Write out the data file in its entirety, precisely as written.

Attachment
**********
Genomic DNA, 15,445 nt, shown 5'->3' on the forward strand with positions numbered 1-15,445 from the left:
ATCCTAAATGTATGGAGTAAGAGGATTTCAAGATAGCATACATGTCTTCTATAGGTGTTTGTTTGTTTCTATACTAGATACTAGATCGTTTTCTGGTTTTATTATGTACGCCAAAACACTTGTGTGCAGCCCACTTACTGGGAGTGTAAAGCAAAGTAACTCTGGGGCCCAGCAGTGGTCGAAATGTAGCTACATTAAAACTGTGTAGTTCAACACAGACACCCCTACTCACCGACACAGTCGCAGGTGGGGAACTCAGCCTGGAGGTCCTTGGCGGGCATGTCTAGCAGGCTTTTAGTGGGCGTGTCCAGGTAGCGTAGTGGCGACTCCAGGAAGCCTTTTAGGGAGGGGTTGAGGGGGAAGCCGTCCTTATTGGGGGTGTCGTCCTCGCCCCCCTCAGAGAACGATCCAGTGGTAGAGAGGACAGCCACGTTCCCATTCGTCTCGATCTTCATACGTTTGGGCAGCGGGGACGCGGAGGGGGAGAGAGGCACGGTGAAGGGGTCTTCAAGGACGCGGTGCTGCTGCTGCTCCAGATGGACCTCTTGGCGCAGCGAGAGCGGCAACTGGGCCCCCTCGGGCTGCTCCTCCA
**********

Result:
Genomic DNA, 15,445 nt, shown 5'->3' on the forward strand with positions numbered 1-15,445 from the left:
ATCCTAAATGTATGGAGTAAGAGGATTTCAAGATAGCATACATGTCTTCTATAGGTGTTTGTTTGTTTCTATACTAGATACTAGATCGTTTTCTGGTTTTATTATGTACGCCAAAACACTTGTGTGCAGCCCACTTACTGGGAGTGTAAAGCAAAGTAACTCTGGGGCCCAGCAGTGGTCGAAATGTAGCTACATTAAAACTGTGTAGTTCAACACAGACACCCCTACTCACCGACACAGTCGCAGGTGGGGAACTCAGCCTGGAGGTCCTTGGCGGGCATGTCTAGCAGGCTTTTAGTGGGCGTGTCCAGGTAGCGTAGTGGCGACTCCAGGAAGCCTTTTAGGGAGGGGTTGAGGGGGAAGCCGTCCTTATTGGGGGTGTCGTCCTCGCCCCCCTCAGAGAACGATCCAGTGGTAGAGAGGACAGCCACGTTCCCATTCGTCTCGATCTTCATACGTTTGGGCAGCGGGGACGCGGAGGGGGAGAGAGGCACGGTGAAGGGGTCTTCAAGGACGCGGTGCTGCTGCTGCTCCAGATGGACCTCTTGGCGCAGCGAGAGCGGCAACTGGGCCCCCTCGGGCTGCTCCTCCA